ORANGE BEACH, Ala. (WKRG) — In Orange Beach, “It’s a wonder any of the boats made it,” two days after Hurricane Sally, “we will have to totally rebuild this,” Lynne Swafford was recording on her cell phone her first look at what Hurricane Sally had done to Zeke’s Marina. “I was stunned but I was heartbroken primarily because I realized what the charter captains were going to be dealing with.”

There was no doubt looking at all the destruction it was going to be an uphill climb.

“It was mind-boggling how much destruction there was and I was here for Ivan and it was not even comparable in my opinion.” Charter Captain Bobby Kelly is still doing what he loves but those early hours of the storm are as fresh as the days catch. “I got a phone call from a friend of mine who said hey Bobby, your boats in my front yard.”

His red charter boat “Brianna” along with almost every boat in the charter fleet was damaged or destroyed. “This place was in splinters,” he said looking around Zeke’s. “The entire property it seemed like was all in splinters and you just wonder how you will ever come back from it.”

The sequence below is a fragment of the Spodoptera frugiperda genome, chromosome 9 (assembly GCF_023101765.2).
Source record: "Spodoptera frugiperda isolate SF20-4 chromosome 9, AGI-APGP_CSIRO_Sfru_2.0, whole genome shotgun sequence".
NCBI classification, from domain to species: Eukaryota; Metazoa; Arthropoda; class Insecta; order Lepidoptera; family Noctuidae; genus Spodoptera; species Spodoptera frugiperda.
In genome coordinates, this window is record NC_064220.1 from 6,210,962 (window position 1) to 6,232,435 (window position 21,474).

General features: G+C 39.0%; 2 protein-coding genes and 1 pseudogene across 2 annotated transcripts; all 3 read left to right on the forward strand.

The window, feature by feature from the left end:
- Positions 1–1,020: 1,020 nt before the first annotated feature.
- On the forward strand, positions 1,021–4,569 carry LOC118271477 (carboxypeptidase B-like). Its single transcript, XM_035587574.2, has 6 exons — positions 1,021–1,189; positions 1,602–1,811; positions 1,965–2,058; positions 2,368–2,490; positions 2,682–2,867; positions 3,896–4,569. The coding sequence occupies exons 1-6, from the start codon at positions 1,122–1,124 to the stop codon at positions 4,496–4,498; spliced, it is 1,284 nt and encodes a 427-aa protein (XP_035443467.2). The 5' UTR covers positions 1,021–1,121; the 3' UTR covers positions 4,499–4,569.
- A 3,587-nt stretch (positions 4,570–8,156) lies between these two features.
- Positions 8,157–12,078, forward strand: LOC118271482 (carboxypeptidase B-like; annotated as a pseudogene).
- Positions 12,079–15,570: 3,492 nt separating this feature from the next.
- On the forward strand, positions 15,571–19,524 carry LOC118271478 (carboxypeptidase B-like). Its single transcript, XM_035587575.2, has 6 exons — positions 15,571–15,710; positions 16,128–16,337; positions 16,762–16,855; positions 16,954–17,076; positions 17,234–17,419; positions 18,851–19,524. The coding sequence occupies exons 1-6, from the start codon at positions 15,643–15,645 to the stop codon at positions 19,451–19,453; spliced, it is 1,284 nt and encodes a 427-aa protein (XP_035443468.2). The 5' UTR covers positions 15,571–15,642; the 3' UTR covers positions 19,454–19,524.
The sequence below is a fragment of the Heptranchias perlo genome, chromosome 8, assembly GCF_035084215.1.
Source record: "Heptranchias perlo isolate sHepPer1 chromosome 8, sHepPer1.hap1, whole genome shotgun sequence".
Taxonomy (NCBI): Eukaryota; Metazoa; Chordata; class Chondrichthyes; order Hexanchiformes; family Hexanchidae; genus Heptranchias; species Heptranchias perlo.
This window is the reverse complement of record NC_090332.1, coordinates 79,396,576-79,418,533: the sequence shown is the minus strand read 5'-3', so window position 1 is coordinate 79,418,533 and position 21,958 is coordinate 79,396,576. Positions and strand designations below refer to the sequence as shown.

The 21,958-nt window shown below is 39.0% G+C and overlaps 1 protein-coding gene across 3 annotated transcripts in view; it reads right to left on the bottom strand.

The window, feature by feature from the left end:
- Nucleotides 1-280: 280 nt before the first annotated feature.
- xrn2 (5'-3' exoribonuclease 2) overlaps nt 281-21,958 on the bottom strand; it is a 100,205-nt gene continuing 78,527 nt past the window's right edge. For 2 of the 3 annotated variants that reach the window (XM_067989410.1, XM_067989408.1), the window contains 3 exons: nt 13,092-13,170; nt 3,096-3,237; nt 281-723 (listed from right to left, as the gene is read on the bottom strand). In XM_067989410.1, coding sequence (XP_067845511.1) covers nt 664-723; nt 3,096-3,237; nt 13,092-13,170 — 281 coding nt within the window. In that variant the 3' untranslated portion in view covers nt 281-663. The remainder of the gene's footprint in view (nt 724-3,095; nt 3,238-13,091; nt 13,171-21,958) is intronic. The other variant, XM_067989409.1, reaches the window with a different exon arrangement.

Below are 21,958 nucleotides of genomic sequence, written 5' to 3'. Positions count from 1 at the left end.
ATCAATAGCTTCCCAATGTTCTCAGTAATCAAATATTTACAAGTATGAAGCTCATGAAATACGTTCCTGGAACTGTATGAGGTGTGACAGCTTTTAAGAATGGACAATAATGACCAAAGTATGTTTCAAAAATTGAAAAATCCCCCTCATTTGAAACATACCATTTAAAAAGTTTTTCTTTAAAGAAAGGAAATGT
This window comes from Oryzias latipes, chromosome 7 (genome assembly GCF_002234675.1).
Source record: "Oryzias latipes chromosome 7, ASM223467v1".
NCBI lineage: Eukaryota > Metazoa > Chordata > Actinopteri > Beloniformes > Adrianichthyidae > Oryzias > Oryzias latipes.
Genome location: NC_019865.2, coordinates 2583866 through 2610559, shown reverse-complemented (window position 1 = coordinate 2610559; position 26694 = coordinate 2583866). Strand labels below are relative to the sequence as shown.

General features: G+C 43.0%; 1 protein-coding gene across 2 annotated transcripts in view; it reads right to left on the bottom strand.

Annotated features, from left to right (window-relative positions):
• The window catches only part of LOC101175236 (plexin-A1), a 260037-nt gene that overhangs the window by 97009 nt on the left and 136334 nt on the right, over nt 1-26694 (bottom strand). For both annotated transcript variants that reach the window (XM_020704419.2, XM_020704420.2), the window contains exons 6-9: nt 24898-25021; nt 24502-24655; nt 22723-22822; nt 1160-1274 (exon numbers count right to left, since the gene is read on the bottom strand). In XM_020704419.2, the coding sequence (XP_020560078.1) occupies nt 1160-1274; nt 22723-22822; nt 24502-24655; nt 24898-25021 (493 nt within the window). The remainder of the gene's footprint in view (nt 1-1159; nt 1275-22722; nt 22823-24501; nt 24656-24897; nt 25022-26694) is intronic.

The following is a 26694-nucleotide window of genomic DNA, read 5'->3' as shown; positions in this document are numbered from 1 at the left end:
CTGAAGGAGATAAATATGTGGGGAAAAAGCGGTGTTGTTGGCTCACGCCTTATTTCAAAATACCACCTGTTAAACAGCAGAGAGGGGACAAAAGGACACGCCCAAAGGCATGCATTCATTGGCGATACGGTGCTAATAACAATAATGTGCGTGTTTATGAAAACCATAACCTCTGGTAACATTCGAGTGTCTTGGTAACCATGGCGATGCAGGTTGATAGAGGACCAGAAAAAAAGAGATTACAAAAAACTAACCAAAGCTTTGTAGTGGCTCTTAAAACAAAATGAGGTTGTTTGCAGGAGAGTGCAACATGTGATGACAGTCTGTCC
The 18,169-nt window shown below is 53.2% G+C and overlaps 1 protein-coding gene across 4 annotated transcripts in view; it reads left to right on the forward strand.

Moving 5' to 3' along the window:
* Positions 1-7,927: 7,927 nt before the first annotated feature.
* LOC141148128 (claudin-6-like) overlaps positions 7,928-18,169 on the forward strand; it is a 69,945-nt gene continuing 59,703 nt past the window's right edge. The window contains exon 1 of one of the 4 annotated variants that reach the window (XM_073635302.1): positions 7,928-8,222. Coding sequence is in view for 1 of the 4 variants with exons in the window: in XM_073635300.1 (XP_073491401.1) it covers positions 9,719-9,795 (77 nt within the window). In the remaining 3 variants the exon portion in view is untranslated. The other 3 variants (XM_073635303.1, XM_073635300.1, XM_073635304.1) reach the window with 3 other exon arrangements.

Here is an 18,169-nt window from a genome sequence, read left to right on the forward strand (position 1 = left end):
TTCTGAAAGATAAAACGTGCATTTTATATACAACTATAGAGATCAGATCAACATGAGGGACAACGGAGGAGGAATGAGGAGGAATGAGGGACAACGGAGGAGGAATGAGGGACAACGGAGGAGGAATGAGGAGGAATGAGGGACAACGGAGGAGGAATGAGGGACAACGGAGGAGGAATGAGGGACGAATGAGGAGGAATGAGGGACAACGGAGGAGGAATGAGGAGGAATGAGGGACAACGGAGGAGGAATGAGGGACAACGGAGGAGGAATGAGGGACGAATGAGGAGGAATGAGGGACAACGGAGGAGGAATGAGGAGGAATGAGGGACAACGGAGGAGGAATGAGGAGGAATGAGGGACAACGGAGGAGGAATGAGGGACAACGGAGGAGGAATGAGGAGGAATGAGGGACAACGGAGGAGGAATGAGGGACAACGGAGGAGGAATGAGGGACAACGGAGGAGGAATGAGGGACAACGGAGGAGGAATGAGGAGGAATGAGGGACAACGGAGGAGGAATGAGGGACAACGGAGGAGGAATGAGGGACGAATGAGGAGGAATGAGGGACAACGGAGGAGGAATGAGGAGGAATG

“We had to step back when we first saw it,” said Swafford. “Because your gut instinct is just to get started.”

Looking at it now, it’s hard to find any sign of the storm at all. Swafford says there is not a deck board or piling that didn’t have to be replaced. “Two years seem like a long time to complete what we have in that short period of time.”

Other parts of the community are still waiting for repairs. The scenic view at Perdido Pass is still obstructed by protective fencing from the broken and bent boardwalk. Those repairs are expected to start this Fall and be finished by Spring. There is no word yet on when the Gulf State Park Pier will be made whole again.

“It is amazing how far this place has come back,” adds Kelly

With all the damage Sally inflicted, two years later the scars are still there but so is the progress.

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